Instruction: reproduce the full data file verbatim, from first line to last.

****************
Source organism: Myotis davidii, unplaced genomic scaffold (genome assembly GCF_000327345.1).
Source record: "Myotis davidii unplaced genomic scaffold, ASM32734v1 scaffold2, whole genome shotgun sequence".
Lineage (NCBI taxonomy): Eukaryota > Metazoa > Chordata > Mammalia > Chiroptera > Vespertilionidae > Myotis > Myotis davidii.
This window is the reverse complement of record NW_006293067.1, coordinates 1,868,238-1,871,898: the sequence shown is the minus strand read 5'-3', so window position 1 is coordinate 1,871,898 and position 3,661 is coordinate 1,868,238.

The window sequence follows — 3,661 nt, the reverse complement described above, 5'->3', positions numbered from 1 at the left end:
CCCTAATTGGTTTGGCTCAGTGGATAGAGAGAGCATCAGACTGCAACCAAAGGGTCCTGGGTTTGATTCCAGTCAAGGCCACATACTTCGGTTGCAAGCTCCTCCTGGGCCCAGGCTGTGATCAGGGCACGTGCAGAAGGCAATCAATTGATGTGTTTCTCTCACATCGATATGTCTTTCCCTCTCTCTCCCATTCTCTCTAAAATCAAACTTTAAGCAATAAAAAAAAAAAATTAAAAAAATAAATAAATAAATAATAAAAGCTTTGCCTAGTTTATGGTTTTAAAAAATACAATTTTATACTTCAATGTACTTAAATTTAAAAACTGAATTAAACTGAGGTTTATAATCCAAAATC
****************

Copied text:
Source organism: Myotis davidii, unplaced genomic scaffold (genome assembly GCF_000327345.1).
Source record: "Myotis davidii unplaced genomic scaffold, ASM32734v1 scaffold2, whole genome shotgun sequence".
Lineage (NCBI taxonomy): Eukaryota > Metazoa > Chordata > Mammalia > Chiroptera > Vespertilionidae > Myotis > Myotis davidii.
This window is the reverse complement of record NW_006293067.1, coordinates 1,868,238-1,871,898: the sequence shown is the minus strand read 5'-3', so window position 1 is coordinate 1,871,898 and position 3,661 is coordinate 1,868,238.

The window sequence follows — 3,661 nt, the reverse complement described above, 5'->3', positions numbered from 1 at the left end:
CCCTAATTGGTTTGGCTCAGTGGATAGAGAGAGCATCAGACTGCAACCAAAGGGTCCTGGGTTTGATTCCAGTCAAGGCCACATACTTCGGTTGCAAGCTCCTCCTGGGCCCAGGCTGTGATCAGGGCACGTGCAGAAGGCAATCAATTGATGTGTTTCTCTCACATCGATATGTCTTTCCCTCTCTCTCCCATTCTCTCTAAAATCAAACTTTAAGCAATAAAAAAAAAAAATTAAAAAAATAAATAAATAAATAATAAAAGCTTTGCCTAGTTTATGGTTTTAAAAAATACAATTTTATACTTCAATGTACTTAAATTTAAAAACTGAATTAAACTGAGGTTTATAATCCAAAATC